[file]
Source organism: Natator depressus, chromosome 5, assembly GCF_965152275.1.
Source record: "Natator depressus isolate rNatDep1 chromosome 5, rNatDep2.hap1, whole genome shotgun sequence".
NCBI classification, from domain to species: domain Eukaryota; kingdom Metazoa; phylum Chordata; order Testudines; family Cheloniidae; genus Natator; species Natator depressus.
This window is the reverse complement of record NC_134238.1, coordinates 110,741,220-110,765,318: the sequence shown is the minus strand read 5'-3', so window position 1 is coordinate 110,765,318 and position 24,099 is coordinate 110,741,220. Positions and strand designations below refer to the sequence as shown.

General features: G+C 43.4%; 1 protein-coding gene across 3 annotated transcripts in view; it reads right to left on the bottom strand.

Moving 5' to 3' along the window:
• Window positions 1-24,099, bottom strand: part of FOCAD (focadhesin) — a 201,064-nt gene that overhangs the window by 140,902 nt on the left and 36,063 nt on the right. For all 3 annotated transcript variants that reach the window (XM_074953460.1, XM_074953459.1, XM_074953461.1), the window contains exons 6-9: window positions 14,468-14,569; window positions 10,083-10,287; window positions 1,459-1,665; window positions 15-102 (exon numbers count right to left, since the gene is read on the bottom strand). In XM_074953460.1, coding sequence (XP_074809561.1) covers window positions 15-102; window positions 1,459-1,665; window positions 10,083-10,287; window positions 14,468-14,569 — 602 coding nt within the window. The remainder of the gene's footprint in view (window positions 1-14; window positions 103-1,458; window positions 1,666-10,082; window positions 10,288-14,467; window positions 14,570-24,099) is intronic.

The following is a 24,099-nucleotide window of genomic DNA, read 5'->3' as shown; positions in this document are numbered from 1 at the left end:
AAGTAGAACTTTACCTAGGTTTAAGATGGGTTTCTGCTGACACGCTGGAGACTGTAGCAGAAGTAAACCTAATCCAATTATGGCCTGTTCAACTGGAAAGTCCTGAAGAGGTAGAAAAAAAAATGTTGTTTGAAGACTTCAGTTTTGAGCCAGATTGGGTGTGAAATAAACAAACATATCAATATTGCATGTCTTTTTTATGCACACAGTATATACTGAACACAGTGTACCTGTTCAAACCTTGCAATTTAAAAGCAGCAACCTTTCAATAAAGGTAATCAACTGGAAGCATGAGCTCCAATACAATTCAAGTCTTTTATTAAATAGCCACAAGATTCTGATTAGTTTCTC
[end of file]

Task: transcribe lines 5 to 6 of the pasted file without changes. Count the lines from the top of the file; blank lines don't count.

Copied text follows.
General features: G+C 43.4%; 1 protein-coding gene across 3 annotated transcripts in view; it reads right to left on the bottom strand.

Moving 5' to 3' along the window: